Reaching a goal doesn’t have to be solely about arriving at a destination. Enjoying the scenery, noting progress along the way, and allowing the lessons you learn to sink in can make the experience more enriching and satisfying.

When you are less worried about perfection, you can be more open to feedback, enabling you to align yourself with others and their strengths. Think about who can you get to know while in the process of gaining support, suggestions, guidance, knowledge, or assistance. Imagine being able to reciprocate without worry of screwing up. You may be better able to expand your network if you’re not intent on doing things impeccably and on your own.

Focusing on progress rather than perfection is key. You can build in checkpoints so you have greater awareness of how far you’ve come. This promotes an ongoing sense of satisfaction. Documenting your progress is a great strategy for keeping your attention on the task at hand, rather than only on the goal.

Appreciate your imperfections. It’s partly those qualities that make you unique, interesting, and distinctly you. Think about how you can reframe them and turn them into something you can smile about. People frequently find it easier to connect with those who they perceive as less than perfect, thinking those who are otherwise are lofty, standoffish, or difficult to approach.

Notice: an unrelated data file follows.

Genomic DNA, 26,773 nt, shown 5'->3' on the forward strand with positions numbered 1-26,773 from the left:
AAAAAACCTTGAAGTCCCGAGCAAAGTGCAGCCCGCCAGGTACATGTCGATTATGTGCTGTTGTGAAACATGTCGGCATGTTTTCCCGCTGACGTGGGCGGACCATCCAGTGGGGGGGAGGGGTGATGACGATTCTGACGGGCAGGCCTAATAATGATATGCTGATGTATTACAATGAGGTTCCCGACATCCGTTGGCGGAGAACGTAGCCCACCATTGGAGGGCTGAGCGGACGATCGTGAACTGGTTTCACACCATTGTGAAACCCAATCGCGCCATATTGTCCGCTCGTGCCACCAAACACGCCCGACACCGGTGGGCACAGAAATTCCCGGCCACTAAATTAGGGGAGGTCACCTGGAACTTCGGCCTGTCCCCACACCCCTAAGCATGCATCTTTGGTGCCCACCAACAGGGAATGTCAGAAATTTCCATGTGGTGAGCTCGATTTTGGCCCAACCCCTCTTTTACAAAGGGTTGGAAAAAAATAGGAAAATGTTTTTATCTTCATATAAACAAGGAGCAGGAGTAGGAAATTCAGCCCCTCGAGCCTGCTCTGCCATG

When you allow yourself to be less than perfect, you give yourself the space and freedom to breathe, be creative, take risks, and connect more deeply with others. Why not accept yourself as you are? If you do, others may follow.

If perfectionism is interfering with your day-to-day life and well-being, seek the support of a therapist.

“When we relate to ourselves with loving kindness, perfectionism naturally drops away.” —Sharon Salzberg

© Copyright 2018 GoodTherapy.org. All rights reserved. Permission to publish granted by Laurie Leinwand, MA, LPC, therapist in Randolph, New Jersey

The preceding article was solely written by the author named above. Any views and opinions expressed are not necessarily shared by GoodTherapy.org. Questions or concerns about the preceding article can be directed to the author or posted as a comment below.

  • 2 comments
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  • Harvey

    Harvey

    May 31st, 2018 at 11:08 AM

    This describes me to a T. Nothing is ever good enough for me. I feel like i walk around putting a critical eye on everything I see. I know it’s not healthy but I don’t know what to do about it. I feel like it’s just the way I am and always will be. Consequently I hate myself.

  • Laurie Leinwand, MA, LPC

    Laurie Leinwand, MA, LPC

    May 31st, 2018 at 6:48 PM

    Harvey, why not challenge yourself to find something each day that pleases you, no matter how small? It can help you shift away from being on the lookout for things that dissatisfy.